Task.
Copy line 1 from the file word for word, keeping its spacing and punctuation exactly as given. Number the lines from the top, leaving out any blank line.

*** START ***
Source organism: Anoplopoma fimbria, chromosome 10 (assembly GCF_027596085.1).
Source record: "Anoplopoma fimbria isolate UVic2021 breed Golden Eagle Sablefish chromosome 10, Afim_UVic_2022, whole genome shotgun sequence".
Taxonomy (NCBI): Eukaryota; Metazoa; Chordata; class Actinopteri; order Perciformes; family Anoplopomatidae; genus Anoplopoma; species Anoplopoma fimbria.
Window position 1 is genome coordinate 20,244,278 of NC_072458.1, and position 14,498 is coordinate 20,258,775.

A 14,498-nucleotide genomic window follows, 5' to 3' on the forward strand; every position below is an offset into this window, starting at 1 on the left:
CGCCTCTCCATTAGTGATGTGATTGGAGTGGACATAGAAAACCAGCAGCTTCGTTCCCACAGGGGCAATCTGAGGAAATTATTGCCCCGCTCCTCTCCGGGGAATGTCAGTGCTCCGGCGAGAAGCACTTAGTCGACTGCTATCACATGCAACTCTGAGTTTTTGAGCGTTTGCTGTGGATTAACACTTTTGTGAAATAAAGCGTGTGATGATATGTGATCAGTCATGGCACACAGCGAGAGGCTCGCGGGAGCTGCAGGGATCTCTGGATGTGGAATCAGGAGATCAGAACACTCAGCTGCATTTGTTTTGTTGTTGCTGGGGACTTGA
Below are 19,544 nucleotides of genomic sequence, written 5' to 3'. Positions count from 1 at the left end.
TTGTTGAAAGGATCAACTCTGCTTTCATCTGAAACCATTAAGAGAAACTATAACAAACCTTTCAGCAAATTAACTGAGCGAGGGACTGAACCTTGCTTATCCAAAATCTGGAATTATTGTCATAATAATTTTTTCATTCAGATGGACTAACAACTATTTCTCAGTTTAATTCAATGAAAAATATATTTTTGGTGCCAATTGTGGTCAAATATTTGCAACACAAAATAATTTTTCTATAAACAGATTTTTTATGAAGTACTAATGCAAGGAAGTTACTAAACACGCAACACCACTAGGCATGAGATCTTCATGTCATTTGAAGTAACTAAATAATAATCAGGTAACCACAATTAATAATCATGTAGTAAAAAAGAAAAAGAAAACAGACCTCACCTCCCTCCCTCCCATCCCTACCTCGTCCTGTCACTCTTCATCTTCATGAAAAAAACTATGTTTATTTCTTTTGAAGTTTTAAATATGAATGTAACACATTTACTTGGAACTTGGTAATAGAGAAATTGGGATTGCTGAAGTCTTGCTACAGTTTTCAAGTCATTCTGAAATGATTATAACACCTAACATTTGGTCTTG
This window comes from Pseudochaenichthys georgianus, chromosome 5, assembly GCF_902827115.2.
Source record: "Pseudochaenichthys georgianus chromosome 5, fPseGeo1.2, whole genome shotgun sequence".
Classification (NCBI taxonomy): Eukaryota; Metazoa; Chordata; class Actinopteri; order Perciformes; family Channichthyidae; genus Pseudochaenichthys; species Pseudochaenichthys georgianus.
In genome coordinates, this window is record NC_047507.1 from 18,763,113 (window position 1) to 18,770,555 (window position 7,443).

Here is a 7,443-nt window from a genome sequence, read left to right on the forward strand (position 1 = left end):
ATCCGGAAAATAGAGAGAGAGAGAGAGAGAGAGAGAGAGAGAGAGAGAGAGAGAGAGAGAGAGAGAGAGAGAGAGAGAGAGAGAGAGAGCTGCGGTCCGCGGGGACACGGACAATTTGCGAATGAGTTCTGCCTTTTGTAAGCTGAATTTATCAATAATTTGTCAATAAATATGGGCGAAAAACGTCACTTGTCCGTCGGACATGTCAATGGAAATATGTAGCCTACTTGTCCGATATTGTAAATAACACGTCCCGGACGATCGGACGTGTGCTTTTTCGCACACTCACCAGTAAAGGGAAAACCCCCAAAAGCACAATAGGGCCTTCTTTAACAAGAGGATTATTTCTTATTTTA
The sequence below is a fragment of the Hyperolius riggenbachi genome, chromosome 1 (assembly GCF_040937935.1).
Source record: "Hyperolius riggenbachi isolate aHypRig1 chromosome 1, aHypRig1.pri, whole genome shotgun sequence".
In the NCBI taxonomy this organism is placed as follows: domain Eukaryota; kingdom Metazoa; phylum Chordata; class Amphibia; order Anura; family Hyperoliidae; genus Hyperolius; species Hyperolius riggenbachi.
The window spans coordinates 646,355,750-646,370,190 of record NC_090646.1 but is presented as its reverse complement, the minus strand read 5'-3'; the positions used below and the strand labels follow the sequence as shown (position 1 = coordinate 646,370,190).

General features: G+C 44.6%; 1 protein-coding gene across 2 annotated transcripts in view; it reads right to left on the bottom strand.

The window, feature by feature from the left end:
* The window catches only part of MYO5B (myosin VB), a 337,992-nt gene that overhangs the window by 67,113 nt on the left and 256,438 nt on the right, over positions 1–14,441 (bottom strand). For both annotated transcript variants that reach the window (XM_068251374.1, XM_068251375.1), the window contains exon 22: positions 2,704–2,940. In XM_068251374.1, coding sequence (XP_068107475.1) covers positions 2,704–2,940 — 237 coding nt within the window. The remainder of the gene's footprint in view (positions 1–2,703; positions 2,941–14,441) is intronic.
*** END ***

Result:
Source organism: Anoplopoma fimbria, chromosome 10 (assembly GCF_027596085.1).